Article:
Senate to consider requiring tuition test for illegal aliens
CONCORD — The Senate will consider a bill Tuesday that would require the University System of New Hampshire to determine whether students paying in-state tuition are legal U.S. residents.
House Bill 1383, passed by the House in February, would require the university system to “establish a procedure for determining that all students receiving the in-state rate of tuition are legal residents of the United States.”
The bill has the backing of House Speaker William O'Brien, R-Mont Vernon.
“It's wrong to be forcing the taxpayers of New Hampshire to subsidize a post-secondary education for those who are breaking the law or are otherwise in our state because of criminal conduct,” he said when the bill came before the House.
The bill does not specify the consequences for students found to be in the country illegally.
There are approximately 20,000 students in the university system.
In their calculations of the fiscal impact of the legislation, university officials say they would rely on federal vetting for the 85 percent of in-state students who qualify for federal financial aid.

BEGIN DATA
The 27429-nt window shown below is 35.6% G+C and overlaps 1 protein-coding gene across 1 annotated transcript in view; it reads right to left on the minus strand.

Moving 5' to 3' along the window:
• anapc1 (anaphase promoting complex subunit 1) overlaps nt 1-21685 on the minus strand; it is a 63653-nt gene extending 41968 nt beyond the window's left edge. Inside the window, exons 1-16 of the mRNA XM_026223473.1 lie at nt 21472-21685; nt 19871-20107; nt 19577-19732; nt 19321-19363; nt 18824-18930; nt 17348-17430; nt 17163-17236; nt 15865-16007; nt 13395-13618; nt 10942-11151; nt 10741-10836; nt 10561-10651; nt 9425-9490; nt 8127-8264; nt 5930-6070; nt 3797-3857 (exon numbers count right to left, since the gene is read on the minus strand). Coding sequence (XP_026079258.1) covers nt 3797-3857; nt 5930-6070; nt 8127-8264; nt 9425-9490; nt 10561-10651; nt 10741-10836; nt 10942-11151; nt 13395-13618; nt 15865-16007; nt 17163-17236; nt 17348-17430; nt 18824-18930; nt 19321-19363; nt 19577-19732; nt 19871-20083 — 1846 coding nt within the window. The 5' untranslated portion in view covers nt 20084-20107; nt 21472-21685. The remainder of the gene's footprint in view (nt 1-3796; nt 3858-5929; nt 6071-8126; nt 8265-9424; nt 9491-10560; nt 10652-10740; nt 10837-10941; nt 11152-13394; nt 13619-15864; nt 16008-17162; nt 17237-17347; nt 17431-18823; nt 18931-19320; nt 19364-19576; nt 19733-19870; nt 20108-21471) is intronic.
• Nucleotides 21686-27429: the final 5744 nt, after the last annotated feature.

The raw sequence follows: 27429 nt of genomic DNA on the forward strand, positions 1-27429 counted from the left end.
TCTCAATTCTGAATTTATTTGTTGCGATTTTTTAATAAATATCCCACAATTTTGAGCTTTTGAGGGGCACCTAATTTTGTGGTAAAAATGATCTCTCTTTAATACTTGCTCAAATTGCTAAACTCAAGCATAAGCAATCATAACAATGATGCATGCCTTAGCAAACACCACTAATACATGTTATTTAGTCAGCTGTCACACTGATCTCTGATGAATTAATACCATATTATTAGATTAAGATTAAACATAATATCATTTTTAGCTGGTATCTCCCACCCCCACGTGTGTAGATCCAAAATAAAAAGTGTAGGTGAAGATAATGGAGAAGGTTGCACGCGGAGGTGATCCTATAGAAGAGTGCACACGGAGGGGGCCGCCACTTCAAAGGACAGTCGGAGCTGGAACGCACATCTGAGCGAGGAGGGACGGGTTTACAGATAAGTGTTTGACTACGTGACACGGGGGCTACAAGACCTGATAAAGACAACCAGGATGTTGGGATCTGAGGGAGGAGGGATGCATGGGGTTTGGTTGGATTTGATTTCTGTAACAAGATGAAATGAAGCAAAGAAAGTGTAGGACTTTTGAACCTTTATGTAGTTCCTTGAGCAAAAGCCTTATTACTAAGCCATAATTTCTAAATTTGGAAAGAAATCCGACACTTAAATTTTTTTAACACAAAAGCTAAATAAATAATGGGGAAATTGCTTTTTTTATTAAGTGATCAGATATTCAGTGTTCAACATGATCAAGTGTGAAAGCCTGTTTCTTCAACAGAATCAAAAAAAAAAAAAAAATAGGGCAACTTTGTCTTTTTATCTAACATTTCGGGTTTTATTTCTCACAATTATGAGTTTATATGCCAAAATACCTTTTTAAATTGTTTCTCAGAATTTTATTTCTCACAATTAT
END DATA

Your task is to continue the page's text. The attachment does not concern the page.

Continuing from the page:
The university system would have to verify the status of the remaining 3,000 students, which would result in administrative costs of at least $17,000 in the policy's first year, if enacted, and ongoing yearly costs of around $5,000, officials estimate.
The issue of in-state tuition for illegal immigrants has been controversial in several states, including in Massachusetts, where lawmakers are considering legislation to allow illegal immigrants to pay in-state tuition.
Several state have barred illegal immigrants from receiving in-state tuition, including Arizona, Colorado and, most recently, Indiana.
Supporters and opponents of the measure are set to testify at the hearing Tuesday before the Senate Education Committee.
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